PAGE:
Yoko Ono / Plastic Ono Band - Let’s Have a Dream (1974 One Step Festival) Music Album Reviews

Yoko Ono / Plastic Ono Band - Let’s Have a Dream (1974 One Step Festival) Music Album Reviews
Released for the first time, a recording of the opening night of Ono’s 1974 Japanese tour captures her at her mischievous peak.

Yoko Ono took flight. In August 1974, she touched down in Tokyo’s Haneda Airport to mobs of fans and a constellation of flashbulbs. She was arriving to perform a run of six shows ostensibly pegged to her most recent album, 1973’s uncharacteristically slight Feeling the Space. But the nine months since its release had been a time of upheaval and artistic renewal. Separated from her husband, John Lennon, who had eloped—with her blessing—with a lover, she quietly recorded a new album, A Story, with a blistering centerpiece titled “Yes, I’m a Witch.” Though the album would remain unreleased until 1992, due to problems at her record label, Apple, Ono had been galvanized by its creation process. “When I wrote the song ‘Yes, I’m a Witch,’ I was ready to scream,” she said in 2007. “I think it was important that I came up with that in 1974. I needed to shout it for the good of my mental health.”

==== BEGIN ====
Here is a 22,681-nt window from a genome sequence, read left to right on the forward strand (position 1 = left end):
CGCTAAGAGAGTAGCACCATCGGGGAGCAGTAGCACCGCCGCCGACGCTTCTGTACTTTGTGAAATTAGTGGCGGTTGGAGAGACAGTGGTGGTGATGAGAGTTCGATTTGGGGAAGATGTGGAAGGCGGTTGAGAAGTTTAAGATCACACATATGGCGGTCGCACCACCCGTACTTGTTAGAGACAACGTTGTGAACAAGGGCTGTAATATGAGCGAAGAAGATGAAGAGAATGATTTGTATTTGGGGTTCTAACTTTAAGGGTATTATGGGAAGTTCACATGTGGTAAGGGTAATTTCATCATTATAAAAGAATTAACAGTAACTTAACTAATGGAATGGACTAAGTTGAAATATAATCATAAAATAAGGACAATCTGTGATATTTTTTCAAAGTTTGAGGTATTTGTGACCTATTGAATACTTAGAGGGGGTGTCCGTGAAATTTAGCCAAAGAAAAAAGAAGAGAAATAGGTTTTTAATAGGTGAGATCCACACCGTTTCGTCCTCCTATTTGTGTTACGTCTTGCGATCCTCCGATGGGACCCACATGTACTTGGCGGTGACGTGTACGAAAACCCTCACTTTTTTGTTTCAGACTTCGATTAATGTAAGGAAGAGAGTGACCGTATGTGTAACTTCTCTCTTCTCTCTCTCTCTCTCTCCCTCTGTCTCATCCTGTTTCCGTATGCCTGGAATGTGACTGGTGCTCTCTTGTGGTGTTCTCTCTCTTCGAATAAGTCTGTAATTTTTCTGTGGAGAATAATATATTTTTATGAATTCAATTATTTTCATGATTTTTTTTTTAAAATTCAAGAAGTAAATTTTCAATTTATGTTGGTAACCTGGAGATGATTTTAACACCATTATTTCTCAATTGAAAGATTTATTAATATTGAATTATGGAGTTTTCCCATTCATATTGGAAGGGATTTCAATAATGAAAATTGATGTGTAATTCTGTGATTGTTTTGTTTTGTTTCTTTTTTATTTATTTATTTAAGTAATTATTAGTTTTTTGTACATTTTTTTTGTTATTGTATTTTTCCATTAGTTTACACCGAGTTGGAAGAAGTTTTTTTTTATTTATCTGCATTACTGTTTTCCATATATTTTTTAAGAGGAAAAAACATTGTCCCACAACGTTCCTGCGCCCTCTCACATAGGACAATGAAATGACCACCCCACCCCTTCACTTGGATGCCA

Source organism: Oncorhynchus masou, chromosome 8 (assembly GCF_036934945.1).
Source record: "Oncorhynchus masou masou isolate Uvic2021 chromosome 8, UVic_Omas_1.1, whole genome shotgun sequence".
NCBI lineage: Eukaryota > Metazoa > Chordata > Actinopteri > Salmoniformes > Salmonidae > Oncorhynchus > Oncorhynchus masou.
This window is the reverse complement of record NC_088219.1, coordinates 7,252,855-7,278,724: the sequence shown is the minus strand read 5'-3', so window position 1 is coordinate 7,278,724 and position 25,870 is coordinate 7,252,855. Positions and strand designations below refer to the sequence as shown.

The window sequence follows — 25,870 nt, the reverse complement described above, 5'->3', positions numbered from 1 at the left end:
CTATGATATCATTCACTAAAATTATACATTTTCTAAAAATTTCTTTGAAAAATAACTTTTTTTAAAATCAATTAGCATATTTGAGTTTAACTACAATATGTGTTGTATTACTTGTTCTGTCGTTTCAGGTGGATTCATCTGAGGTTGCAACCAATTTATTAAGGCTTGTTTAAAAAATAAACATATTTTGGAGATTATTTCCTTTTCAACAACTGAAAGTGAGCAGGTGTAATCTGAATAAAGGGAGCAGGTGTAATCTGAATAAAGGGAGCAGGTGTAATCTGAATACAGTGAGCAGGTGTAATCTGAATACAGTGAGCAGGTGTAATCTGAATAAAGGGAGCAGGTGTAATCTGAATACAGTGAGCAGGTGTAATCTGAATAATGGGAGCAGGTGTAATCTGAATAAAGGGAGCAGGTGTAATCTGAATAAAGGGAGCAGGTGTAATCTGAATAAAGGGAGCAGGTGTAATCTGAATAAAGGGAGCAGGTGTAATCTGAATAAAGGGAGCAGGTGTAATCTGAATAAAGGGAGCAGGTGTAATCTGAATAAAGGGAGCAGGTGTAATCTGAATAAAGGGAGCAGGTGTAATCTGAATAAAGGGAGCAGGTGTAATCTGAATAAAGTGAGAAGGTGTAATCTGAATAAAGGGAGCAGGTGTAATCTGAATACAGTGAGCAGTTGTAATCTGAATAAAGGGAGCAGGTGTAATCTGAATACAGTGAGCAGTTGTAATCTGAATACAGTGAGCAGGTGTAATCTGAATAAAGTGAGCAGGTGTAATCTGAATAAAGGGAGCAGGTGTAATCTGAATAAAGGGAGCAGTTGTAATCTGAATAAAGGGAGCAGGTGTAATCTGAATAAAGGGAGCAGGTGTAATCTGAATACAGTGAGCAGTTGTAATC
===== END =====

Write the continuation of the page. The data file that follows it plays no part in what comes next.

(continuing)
Fifty thousand fans showed up to hear Ono let rip on the opening night of the tour, a live performance at One Step Festival in Koriyama, Fukushima; the recording has now been released for the first time, by Light in the Attic, as Let’s Have a Dream. On stage, Ono banters with the crowd in Japanese before flipping to English to figure out the setlist with her specially assembled Plastic Ono Super Band, which includes the Brecker Brothers and Steve Gadd, the drummer behind the iconic drum fills of Steely Dan’s “Aja.” In the surviving video footage of the performance, she blows kisses to the crowd, struts across the stage in towering platform heels, wiggles her waist, and squats on her haunches while dramatically warbling. As the crowd screams its applause, she stands with arms aloft, like a homecoming Olympian showing off her gold.

On Let’s Have a Dream, “Angry Young Woman” is hardly recognizable from its origins as an earnest message song. Communing with Steve Khan’s intuitive, bluesy guitar, Ono sounds beautifully melodic as she descibes a woman with “three children and two abortions” who rejects mothering for a new life. It’s a remarkable thing to hear a ’70s crowd cheer for a song with such thorny themes; 50 years on, the topic of mothers who reject parenting remains a taboo touched by few. Feeling the Space’s baroque piano and folksy choir always felt like a mismatch for “Woman of Salem,” a parable about the pack-mentality sexism Ono knew all too well. Here she is resplendent and raw, expelling a torrent of female stereotypes as if acid were burning a hole in her throat and the mic were a spittoon. As the song reaches its climax, Ono’s voice curdles. “Help! Help!” she shouts, before her band splinters into carnivalesque disorder, with a flute that flouders like a cartoon bird in a snowstorm. She screams, invoking a murderous mob. “Must kill! Must kill! Must kill!”